ASEAN leaders discuss regional and global issues at summit in Nay Pyi Taw

President U Thein Sein poses for documentary photo with leaders of ASEAN at opening ceremony of 25th ASEAN Summit in Nay Pyi Taw.—Photo: Aye Min Soe
President U Thein Sein poses for documentary photo with leaders of ASEAN at opening ceremony of 25th ASEAN Summit in Nay Pyi Taw.—Photo: Aye Min Soe

By Kurt Stanton (GNLM)
Nay Pyi Taw, 12 Nov—Leaders of the Association of Southeast Asian Nations gathered here on Wednesday for the 25th summit of the regional grouping, being held in Myanmar’s new capital for only the second time.
The heads of state and government of the 10-member association discussed a number of issues including the ASEAN Community slated to go online in 2015, territorial issues in the South China Sea, the threat posed by Islamic State militants in Iraq and Syria, and the spread of the Ebola virus.
They adopted the Nay Pyi Taw Declaration on the ASEAN Community’s Post-2015 Vision and the Declaration on Strengthening the ASEAN Secretariat and Reviewing the ASEAN Organs and the ASEAN Joint Statement on Climate Change at the 25th ASEAN Summit.
In his opening address at the Myanmar International Convention Center, Myanmar President U Thein Sein, chairman of this year’s summit, highlighted the importance of ensuring the realization of a “politically cohesive, economically integrated and socially responsible ASEAN Community.”
The president pointed out that despite uncertainties in the global economy, ASEAN’s domestic growth is growing “and economic growth remains strong at 5% with positive projections in coming years.”
U Thein Sein said ASEAN will continue to broaden its external relations that will bring benefit to the ASEAN Community.
“It is time for us to consider strategically in expanding our external relations with potential trading and investment partners. We should also look into ways to engage more with G-20 and emerging global economies, namely BRICS and markets in other regions,” he said, referring to Brazil, Russia, India, China and South Africa.
However, in addition to natural disasters and external factors such as global economic uncertainty, the president said the spread of the Ebola virus from West Africa and extremism are also challenging ASEAN.
He called the coming ASEAN Community a “new beginning for a new ASEAN calling for greater unity and integration, enhanced operation efficiency, better cooperation, stronger resilience and greater competitiveness of the community.”
The ASEAN Community will create a single market and production base for the ASEAN region, allowing for the free movement of goods, services, investment and capital, as well as skilled labour among its members.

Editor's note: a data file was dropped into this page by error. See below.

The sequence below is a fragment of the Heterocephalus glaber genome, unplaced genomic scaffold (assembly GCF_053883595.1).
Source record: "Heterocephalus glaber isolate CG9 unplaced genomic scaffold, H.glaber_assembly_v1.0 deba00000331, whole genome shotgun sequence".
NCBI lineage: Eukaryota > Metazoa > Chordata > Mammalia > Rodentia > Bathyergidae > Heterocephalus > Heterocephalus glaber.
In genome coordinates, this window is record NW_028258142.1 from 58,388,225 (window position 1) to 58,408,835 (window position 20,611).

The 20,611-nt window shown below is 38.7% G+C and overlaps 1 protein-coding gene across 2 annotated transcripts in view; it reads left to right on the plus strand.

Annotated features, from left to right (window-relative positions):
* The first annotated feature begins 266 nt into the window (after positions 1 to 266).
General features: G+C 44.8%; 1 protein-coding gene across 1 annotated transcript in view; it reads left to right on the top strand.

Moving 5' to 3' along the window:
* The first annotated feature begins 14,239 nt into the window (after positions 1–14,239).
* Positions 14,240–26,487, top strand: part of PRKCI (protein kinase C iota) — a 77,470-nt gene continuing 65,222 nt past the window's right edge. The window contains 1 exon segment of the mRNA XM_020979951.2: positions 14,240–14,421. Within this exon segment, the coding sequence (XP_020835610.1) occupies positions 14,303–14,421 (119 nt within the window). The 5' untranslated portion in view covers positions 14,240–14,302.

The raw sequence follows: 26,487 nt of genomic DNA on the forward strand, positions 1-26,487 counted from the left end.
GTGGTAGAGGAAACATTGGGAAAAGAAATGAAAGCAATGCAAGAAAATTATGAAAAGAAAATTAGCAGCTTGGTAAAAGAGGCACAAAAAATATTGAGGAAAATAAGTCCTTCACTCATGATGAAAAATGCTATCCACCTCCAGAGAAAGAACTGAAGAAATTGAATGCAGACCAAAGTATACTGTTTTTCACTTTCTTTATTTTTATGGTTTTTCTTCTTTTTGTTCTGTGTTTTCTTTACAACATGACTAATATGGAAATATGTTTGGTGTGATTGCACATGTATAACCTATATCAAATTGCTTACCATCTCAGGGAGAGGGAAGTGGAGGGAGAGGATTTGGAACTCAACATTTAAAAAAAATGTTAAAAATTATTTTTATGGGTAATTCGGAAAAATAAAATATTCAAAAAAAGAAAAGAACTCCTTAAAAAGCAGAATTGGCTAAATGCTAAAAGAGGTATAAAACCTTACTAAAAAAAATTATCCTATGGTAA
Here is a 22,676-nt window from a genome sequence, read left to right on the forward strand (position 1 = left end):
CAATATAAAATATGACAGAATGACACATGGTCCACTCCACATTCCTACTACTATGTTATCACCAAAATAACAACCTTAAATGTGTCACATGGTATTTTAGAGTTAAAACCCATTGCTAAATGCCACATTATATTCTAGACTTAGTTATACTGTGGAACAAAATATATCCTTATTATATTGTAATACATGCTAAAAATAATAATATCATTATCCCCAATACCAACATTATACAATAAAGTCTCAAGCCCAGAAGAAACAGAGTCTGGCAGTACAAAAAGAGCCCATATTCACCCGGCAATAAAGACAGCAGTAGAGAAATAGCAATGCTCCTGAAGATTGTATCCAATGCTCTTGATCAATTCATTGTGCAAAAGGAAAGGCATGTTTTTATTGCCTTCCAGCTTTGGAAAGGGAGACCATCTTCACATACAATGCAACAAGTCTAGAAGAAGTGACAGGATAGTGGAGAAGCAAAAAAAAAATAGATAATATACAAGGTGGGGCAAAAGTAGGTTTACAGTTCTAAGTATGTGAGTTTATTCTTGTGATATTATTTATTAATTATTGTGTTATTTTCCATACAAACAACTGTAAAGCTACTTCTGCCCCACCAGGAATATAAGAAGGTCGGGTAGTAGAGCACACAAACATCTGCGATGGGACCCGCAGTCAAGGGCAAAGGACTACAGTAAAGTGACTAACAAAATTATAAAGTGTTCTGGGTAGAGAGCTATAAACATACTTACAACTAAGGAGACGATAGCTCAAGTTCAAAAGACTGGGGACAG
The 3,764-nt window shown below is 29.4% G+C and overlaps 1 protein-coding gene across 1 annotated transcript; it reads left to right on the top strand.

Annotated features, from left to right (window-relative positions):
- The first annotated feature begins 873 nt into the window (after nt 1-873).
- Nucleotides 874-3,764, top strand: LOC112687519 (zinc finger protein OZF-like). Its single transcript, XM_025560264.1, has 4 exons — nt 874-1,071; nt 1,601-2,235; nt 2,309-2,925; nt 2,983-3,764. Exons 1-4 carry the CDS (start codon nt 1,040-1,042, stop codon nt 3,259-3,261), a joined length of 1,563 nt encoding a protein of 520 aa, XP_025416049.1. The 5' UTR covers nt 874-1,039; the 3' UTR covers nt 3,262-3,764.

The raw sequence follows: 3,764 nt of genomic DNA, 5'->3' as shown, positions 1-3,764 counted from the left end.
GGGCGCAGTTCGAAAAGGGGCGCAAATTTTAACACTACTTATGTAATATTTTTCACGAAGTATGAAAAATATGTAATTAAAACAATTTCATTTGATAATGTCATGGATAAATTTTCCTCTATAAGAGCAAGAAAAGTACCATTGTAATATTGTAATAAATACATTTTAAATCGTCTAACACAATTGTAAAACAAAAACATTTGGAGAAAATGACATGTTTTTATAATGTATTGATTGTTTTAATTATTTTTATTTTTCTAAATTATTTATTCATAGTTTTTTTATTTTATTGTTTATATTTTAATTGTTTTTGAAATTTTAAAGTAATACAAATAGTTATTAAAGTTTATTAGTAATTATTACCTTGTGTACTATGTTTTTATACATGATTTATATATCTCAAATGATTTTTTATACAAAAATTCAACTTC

But before entering that next level of integration, he said ASEAN needs to “sustain efforts in promoting a culture of compliance to the established rules and norms of ASEAN and to promote them to a broader extent.”
“Rules-based and norm-based ASEAN will elevate our stature and transparency, which are key to building confidence and trust among ourselves and with our partners,” he said.
The president also said the grouping needs to have a strategy to promote its “central role in existing regional mechanisms and in evolving regional architecture.”
In addition, U Thein Sein said ASEAN needs to “sustain economic dynamism by intensifying integration and pursuing a sustainable development path that would guarantee inclusive development, reduce poverty and narrow the development gaps.”
The president in his speech did not specifically touch on the territorial disputes in the South China Sea.
However, on the spat between China and the Philippines, Philippine President Aquino’s spokesman Herminio Coloma told reporters that Manila’s position has “gained traction” among other ASEAN members.
“It has gained acceptance because it has been acknowledged by all the other member countries and it is something that all the countries of ASEAN are willing to recognize as an important regional issue,” he said.
“It’s up to all the concerned parties to do what is needed in order to promote peace-building in a more complete way ,” he added.
The issue is certain to be raised at the ASEAN-China summit scheduled to be held Thursday.
China claims almost all of the South China Sea, including islands and other land features claimed by the ASEAN members Philippines, Vietnam, Malaysia and Brunei.
Indonesian President Joko Widodo, Thai Prime Minister Gen. Prayuth Chan O-cha are attending their first ASEAN summit.

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